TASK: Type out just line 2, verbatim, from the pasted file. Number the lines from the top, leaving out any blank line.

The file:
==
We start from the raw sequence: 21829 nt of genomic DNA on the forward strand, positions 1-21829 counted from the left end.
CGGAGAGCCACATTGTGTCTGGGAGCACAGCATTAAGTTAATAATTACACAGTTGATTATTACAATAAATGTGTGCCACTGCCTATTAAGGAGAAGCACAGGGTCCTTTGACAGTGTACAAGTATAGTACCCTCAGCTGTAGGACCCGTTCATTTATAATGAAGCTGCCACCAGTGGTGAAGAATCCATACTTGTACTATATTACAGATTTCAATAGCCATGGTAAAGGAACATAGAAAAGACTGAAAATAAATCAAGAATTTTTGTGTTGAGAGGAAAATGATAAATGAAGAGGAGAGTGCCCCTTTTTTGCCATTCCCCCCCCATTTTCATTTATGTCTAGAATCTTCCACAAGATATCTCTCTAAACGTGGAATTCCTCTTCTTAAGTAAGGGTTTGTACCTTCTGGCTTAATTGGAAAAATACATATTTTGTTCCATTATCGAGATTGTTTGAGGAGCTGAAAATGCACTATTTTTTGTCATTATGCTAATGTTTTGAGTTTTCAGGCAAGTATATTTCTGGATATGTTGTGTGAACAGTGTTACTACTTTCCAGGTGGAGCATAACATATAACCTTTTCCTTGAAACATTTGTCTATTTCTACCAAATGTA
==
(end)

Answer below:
CGGAGAGCCACATTGTGTCTGGGAGCACAGCATTAAGTTAATAATTACACAGTTGATTATTACAATAAATGTGTGCCACTGCCTATTAAGGAGAAGCACAGGGTCCTTTGACAGTGTACAAGTATAGTACCCTCAGCTGTAGGACCCGTTCATTTATAATGAAGCTGCCACCAGTGGTGAAGAATCCATACTTGTACTATATTACAGATTTCAATAGCCATGGTAAAGGAACATAGAAAAGACTGAAAATAAATCAAGAATTTTTGTGTTGAGAGGAAAATGATAAATGAAGAGGAGAGTGCCCCTTTTTTGCCATTCCCCCCCCATTTTCATTTATGTCTAGAATCTTCCACAAGATATCTCTCTAAACGTGGAATTCCTCTTCTTAAGTAAGGGTTTGTACCTTCTGGCTTAATTGGAAAAATACATATTTTGTTCCATTATCGAGATTGTTTGAGGAGCTGAAAATGCACTATTTTTTGTCATTATGCTAATGTTTTGAGTTTTCAGGCAAGTATATTTCTGGATATGTTGTGTGAACAGTGTTACTACTTTCCAGGTGGAGCATAACATATAACCTTTTCCTTGAAACATTTGTCTATTTCTACCAAATGTA